Robert Aumann and
Chapter 43 in Handbook of Game Theory with Economic Applications, 2002, vol. 3, pp 1665-1686 from Elsevier
In interactive contexts such as games and economies, it is important to take account not only of what the players believe about substantive matters (such as payoffs), but also of what they believe about the beliefs of other players. Two different but equivalent ways of dealing with this matter, the semantic and the syntactic, are set forth. Canonical and universal semantic systems are then defined and constructed, and the concepts of common knowledge and common priors formulated and characterized. The last two sections discuss relations with Bayesian games of incomplete information and their applications, and with interactive epistemology -- the theory of multi-agent knowledge and belief as formulated in mathematical logic.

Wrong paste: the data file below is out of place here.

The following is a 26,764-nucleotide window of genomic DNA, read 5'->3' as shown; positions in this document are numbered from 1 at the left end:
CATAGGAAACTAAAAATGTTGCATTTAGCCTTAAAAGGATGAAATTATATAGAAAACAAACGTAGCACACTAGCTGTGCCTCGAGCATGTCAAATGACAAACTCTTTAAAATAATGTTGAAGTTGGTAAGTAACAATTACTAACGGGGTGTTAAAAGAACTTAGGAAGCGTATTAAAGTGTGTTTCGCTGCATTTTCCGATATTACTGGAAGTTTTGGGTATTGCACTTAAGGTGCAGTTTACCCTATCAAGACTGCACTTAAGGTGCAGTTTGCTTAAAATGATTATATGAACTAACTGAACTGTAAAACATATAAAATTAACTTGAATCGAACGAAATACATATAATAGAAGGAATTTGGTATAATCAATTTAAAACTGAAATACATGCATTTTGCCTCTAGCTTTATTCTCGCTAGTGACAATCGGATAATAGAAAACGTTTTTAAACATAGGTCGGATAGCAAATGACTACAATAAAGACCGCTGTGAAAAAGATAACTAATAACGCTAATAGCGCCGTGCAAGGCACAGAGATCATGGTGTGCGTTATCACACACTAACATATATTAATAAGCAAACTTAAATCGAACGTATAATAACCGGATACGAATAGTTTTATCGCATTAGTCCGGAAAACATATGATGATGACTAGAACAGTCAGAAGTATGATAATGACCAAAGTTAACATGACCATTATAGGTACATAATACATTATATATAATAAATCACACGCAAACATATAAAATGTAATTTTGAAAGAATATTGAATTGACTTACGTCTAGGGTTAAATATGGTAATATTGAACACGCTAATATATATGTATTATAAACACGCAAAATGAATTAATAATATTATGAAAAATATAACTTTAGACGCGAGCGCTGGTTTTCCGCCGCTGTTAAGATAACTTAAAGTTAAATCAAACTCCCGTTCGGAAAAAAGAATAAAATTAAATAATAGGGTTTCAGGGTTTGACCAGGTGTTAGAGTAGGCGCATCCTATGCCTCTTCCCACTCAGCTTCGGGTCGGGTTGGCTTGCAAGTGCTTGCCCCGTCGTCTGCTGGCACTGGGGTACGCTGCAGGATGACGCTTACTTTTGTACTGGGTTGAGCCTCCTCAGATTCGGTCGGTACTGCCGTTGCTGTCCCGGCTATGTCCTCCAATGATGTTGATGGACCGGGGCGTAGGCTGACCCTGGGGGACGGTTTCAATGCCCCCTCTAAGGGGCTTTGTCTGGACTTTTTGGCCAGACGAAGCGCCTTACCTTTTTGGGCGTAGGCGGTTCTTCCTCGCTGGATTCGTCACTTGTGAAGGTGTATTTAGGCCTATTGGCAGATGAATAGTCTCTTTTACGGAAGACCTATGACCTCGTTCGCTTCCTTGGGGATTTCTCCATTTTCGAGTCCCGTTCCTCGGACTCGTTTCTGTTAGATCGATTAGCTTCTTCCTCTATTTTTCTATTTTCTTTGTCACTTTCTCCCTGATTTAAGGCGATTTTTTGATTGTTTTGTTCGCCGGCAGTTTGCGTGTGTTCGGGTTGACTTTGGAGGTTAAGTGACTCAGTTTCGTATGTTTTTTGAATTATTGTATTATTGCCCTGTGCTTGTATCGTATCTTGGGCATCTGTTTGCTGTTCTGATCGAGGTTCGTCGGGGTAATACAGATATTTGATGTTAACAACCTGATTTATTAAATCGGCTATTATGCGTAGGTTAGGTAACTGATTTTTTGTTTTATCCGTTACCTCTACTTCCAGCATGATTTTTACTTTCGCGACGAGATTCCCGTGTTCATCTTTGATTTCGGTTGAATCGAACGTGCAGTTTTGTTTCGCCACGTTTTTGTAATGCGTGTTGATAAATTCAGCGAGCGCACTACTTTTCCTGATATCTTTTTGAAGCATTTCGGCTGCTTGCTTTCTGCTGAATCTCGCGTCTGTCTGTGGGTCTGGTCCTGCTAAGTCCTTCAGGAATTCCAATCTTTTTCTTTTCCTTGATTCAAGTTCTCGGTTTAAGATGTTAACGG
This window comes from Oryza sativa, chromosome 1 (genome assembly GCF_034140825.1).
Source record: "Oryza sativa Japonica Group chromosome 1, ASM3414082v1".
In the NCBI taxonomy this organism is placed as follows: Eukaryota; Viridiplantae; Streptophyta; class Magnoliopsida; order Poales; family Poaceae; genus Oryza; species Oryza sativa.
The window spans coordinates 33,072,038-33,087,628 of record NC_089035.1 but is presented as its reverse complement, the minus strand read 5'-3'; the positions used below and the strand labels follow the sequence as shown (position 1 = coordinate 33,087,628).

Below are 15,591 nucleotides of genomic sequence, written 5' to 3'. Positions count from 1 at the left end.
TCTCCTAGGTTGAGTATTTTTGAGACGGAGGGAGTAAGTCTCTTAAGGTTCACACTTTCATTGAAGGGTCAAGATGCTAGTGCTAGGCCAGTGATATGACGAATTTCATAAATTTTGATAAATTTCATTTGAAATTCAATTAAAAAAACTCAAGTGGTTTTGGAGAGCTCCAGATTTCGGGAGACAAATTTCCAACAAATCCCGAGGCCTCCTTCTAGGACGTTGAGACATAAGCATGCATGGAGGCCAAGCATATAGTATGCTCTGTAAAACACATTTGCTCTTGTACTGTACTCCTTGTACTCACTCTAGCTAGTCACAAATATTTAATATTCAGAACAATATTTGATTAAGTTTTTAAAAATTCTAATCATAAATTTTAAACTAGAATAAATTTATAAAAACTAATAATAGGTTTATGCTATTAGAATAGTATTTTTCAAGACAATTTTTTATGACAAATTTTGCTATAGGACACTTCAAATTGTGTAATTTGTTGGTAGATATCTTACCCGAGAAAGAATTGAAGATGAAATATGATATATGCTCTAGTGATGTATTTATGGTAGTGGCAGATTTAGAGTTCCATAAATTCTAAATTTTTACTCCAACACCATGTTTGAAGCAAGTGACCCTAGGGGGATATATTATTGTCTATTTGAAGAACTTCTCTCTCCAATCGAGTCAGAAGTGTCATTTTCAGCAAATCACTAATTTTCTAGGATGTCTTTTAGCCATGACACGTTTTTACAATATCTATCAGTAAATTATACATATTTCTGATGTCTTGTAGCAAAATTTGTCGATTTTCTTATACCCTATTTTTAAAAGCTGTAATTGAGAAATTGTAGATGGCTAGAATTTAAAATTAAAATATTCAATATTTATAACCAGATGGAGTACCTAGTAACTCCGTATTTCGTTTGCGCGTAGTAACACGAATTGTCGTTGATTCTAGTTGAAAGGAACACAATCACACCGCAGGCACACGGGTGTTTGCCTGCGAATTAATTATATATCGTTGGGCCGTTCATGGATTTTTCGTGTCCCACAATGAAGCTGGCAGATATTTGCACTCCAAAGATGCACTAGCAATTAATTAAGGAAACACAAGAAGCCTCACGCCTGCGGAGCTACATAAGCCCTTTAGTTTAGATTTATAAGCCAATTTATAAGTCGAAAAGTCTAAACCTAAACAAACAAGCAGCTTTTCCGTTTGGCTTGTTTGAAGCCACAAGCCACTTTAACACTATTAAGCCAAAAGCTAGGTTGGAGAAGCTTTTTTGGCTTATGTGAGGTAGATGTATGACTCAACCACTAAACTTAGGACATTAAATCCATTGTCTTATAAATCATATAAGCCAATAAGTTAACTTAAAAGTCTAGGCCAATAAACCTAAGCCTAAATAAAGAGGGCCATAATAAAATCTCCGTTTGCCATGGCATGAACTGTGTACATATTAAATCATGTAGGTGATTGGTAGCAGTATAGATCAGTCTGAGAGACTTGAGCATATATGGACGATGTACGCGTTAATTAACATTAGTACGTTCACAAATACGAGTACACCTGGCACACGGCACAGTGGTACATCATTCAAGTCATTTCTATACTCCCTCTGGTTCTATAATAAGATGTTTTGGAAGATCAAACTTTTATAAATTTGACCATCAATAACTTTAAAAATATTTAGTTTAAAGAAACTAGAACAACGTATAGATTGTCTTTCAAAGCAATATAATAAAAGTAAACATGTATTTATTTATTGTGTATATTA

JEL-codes: C (search for similar items in EconPapers)
References: Add references at CitEc
Citations View citations in EconPapers (28) Track citations by RSS feed
Downloads: (external link)
http://www.sciencedirect.com/science/article/B7P5P ... 59dbf4495537604e397c
Full text for ScienceDirect subscribers only
Working Paper: Incomplete Information (2001)
This item may be available elsewhere in EconPapers: Search for items with the same title.
Export reference: BibTeX
RIS (EndNote, ProCite, RefMan)
Persistent link: http://EconPapers.repec.org/RePEc:eee:gamchp:3-43
Access Statistics for this chapter
More chapters in Handbook of Game Theory with Economic Applications from Elsevier
Series data maintained by Dana Niculescu ().